Uswitch study highlights UK universities using biomass and other renewables

A study into UK universities’ commitments to sustainable energy by price comparison service Uswitch has highlighted which educational facilities are doing the most to limit the effect on their environment.

The study found 53 of the 105 universities that responded came back with three positive notes on three key questions: who is the energy supplier and are you on a green/renewable energy tariff with them? Are there any renewable energy schemes in place or in the pipeline? Do you have any renewable installations on campus?

Among the positive respondents, Bournemouth University has the most on-site installations, featuring a biomass boiler, solar panels, three ground source heat pumps and two rainwater harvesting systems.

The University of Northampton was ranked within the top tier of the 105 universities tested. Across the campuses, the university has a biomass boiler and solar panels, is on a green energy tariff with EDF and has plans in place to install a combined heat and power facility on one of its campuses, which would generate electricity and useful heat.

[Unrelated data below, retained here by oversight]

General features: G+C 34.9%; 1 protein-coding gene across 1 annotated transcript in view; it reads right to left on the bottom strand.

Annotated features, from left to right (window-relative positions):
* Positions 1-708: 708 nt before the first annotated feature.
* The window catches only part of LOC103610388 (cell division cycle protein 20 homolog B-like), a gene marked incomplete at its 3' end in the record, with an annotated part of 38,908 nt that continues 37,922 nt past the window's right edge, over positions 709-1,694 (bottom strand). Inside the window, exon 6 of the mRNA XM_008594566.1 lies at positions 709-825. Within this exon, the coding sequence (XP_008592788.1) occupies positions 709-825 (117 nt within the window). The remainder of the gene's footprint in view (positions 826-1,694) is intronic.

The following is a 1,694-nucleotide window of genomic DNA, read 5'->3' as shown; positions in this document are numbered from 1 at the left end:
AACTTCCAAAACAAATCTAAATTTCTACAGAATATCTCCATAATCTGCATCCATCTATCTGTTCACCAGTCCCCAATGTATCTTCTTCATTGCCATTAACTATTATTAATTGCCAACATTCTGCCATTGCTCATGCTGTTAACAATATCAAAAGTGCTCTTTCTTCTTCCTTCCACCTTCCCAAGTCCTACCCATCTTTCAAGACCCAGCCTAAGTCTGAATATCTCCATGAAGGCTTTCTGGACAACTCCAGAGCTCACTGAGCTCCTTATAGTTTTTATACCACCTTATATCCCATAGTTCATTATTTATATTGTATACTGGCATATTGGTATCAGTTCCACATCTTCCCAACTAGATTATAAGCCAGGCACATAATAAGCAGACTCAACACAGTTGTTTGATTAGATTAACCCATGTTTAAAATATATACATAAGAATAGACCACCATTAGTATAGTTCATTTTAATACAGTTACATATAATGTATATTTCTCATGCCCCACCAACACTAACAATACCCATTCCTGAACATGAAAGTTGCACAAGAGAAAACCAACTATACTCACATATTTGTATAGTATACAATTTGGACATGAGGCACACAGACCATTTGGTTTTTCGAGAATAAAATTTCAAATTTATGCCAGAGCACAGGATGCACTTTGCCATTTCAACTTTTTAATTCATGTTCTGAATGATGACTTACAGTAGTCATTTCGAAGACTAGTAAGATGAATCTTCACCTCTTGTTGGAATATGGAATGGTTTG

A spokesman for the University of Northampton told the Northampton Chronicle & Echo: “It is welcome news to see the university featured prominently in the Uswitch study, particularly since we are committed to a range of environmentally sustainable practices and beliefs.

“From a carbon management plan to our woodchip biomass-fuelled Energy Centre – the ‘Power Tower’, which is now a landmark in the town – providing heating across our Waterside campus, it is woven into our DNA to make a significant contribution to how green Northampton is.”

Sarah Broomfield, energy expert at Uswitch, said: “It’s great to see that some universities are going above and beyond when it comes to sustainability.

“Having renewable installations on campus and schemes in place to produce more of their own renewable energy shows that they are leading by example in trying to achieve net-zero carbon emissions.

“While not every university will have the same financial resources to generate their own power, it’s good to see that they are willing to ‘go green’ by choosing a renewable energy tariff from their supplier.”

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